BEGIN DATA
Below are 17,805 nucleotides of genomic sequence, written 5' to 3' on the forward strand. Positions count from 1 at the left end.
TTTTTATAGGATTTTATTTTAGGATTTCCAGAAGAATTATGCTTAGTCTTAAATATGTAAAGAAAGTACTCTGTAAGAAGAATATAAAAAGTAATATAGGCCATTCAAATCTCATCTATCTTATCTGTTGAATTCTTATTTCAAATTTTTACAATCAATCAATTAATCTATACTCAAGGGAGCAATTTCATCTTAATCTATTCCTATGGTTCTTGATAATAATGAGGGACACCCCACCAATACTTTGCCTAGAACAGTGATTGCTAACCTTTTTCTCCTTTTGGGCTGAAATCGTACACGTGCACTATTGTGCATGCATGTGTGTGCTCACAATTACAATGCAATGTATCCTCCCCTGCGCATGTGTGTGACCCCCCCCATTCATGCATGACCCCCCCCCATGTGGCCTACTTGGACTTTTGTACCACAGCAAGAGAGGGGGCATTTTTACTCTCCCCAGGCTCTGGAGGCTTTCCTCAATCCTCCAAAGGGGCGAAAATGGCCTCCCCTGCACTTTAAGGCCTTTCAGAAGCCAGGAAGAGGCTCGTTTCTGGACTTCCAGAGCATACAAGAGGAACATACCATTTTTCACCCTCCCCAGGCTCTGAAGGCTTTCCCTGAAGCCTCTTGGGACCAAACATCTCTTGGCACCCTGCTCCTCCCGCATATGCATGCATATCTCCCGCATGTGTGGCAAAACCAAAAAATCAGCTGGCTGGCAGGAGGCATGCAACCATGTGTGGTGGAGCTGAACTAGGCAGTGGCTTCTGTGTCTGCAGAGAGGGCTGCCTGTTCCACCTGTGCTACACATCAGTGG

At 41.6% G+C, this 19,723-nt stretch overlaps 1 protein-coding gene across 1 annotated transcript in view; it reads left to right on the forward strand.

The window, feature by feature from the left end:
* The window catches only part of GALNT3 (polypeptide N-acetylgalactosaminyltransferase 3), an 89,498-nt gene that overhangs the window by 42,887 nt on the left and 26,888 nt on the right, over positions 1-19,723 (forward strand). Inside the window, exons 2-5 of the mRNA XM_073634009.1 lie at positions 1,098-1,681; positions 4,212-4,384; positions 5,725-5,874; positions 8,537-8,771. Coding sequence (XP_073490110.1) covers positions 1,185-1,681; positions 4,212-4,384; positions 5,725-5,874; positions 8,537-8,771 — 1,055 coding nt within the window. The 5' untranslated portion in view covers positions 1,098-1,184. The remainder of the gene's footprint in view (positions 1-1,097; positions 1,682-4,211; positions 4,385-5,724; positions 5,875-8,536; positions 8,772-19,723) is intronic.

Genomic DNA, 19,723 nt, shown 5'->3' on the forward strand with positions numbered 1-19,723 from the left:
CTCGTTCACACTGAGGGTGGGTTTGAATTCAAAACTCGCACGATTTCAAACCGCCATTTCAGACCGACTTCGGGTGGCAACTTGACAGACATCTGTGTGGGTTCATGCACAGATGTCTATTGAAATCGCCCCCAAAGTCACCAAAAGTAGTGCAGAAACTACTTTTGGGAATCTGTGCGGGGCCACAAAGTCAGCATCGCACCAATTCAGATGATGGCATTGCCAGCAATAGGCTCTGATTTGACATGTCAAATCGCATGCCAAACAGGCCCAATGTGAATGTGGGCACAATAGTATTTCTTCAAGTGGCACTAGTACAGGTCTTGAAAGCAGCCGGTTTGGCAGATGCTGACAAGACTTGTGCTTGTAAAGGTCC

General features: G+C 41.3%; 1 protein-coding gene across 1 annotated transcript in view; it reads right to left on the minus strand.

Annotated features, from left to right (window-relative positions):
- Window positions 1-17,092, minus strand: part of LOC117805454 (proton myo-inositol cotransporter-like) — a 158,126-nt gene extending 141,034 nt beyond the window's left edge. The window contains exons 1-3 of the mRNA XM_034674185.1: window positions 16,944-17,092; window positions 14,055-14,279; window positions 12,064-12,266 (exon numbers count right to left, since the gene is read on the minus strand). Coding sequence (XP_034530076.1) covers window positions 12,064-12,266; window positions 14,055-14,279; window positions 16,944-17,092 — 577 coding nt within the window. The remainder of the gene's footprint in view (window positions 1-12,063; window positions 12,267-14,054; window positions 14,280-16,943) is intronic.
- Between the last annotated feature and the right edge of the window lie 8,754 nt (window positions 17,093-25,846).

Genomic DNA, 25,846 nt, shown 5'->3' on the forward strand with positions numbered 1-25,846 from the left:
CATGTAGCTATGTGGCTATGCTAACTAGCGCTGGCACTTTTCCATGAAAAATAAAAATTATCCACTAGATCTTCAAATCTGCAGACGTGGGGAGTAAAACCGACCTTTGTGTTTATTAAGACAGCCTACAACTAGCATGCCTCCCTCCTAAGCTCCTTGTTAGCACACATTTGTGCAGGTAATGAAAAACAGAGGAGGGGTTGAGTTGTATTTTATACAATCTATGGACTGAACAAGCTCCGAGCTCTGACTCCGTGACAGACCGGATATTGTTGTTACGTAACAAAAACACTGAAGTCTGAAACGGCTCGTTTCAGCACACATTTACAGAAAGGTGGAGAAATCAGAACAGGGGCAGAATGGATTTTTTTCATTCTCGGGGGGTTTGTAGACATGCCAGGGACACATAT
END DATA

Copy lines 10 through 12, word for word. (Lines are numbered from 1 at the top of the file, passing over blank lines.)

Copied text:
- Window positions 1-17,092, minus strand: part of LOC117805454 (proton myo-inositol cotransporter-like) — a 158,126-nt gene extending 141,034 nt beyond the window's left edge. The window contains exons 1-3 of the mRNA XM_034674185.1: window positions 16,944-17,092; window positions 14,055-14,279; window positions 12,064-12,266 (exon numbers count right to left, since the gene is read on the minus strand). Coding sequence (XP_034530076.1) covers window positions 12,064-12,266; window positions 14,055-14,279; window positions 16,944-17,092 — 577 coding nt within the window. The remainder of the gene's footprint in view (window positions 1-12,063; window positions 12,267-14,054; window positions 14,280-16,943) is intronic.
- Between the last annotated feature and the right edge of the window lie 8,754 nt (window positions 17,093-25,846).

Genomic DNA, 25,846 nt, shown 5'->3' on the forward strand with positions numbered 1-25,846 from the left: